In the villages that produce coffee in Ethiopia, there are many different people from different regions who come to work and live. Ethiopia has a very multi-ethnic population and they share many common spaces. I think that this coffee ceremony tradition was founded upon the need to build human relations in such a diverse environment.

All are invited regardless of money

ーー Being neighbors is the only commonality that is necessary to participate in the coffee ceremony.  Is there a sense of comradery and mutual help involved?

There are many families who are very poor in these villages and they cannot often be the host. However, it is not required that everyone hosts on equal levels. The people in the village know that some houses do not have very much coffee. Nonetheless, these poor families are invited to the coffee ceremonies.

The host provides a light snack during the coffee ceremonies. Rather than sweets, they usually serve Ethiopia’s staple dish, injera, which is a kind of flatbread. Eating this bread with some coffee alone can satisfy one’s stomach to a certain degree. For some of the really poor families, having coffee and injera at their neighbor’s house may be the only way they will satisfy their hunger that day.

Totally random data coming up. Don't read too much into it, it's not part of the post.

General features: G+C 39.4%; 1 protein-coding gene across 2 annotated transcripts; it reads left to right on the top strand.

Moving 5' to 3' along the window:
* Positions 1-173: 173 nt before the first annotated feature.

ーー It is as if the ceremony acts as a certain lifeline for the villagers. 

The villagers are very aware of each other’s economical situations. So rather than obviously giving something to help their neighbors, they may casually invite them over for breakfast. In this way, they interact in small talk and get a good understanding of each other’s personal circumstances. 

Of course, there are times when conflicts or problems occur in the village. In these situations, the villagers may avoid inviting that person or going to that person’s home. During the coffee ceremonies you may hear gossip of how other houses are fighting with each other and what happened between them.